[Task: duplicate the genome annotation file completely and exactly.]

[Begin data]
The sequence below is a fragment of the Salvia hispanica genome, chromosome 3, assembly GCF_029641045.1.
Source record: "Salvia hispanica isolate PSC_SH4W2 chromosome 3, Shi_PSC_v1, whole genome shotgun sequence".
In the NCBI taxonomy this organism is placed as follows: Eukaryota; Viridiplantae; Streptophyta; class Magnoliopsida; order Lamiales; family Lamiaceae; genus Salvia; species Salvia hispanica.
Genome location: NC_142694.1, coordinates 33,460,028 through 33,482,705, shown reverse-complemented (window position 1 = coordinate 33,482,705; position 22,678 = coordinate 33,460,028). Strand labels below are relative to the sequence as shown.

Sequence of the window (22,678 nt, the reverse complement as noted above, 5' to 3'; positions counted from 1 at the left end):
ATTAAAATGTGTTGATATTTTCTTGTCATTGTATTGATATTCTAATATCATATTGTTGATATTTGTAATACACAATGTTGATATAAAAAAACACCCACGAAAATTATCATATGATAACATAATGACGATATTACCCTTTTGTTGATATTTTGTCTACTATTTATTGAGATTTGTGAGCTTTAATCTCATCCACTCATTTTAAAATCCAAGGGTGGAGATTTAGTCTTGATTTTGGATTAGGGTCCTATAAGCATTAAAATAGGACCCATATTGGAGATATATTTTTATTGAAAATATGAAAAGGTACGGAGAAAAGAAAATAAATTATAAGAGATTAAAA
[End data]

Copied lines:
The sequence below is a fragment of the Salvia hispanica genome, chromosome 3, assembly GCF_029641045.1.
Source record: "Salvia hispanica isolate PSC_SH4W2 chromosome 3, Shi_PSC_v1, whole genome shotgun sequence".
In the NCBI taxonomy this organism is placed as follows: Eukaryota; Viridiplantae; Streptophyta; class Magnoliopsida; order Lamiales; family Lamiaceae; genus Salvia; species Salvia hispanica.
Genome location: NC_142694.1, coordinates 33,460,028 through 33,482,705, shown reverse-complemented (window position 1 = coordinate 33,482,705; position 22,678 = coordinate 33,460,028). Strand labels below are relative to the sequence as shown.

Sequence of the window (22,678 nt, the reverse complement as noted above, 5' to 3'; positions counted from 1 at the left end):
ATTAAAATGTGTTGATATTTTCTTGTCATTGTATTGATATTCTAATATCATATTGTTGATATTTGTAATACACAATGTTGATATAAAAAAACACCCACGAAAATTATCATATGATAACATAATGACGATATTACCCTTTTGTTGATATTTTGTCTACTATTTATTGAGATTTGTGAGCTTTAATCTCATCCACTCATTTTAAAATCCAAGGGTGGAGATTTAGTCTTGATTTTGGATTAGGGTCCTATAAGCATTAAAATAGGACCCATATTGGAGATATATTTTTATTGAAAATATGAAAAGGTACGGAGAAAAGAAAATAAATTATAAGAGATTAAAA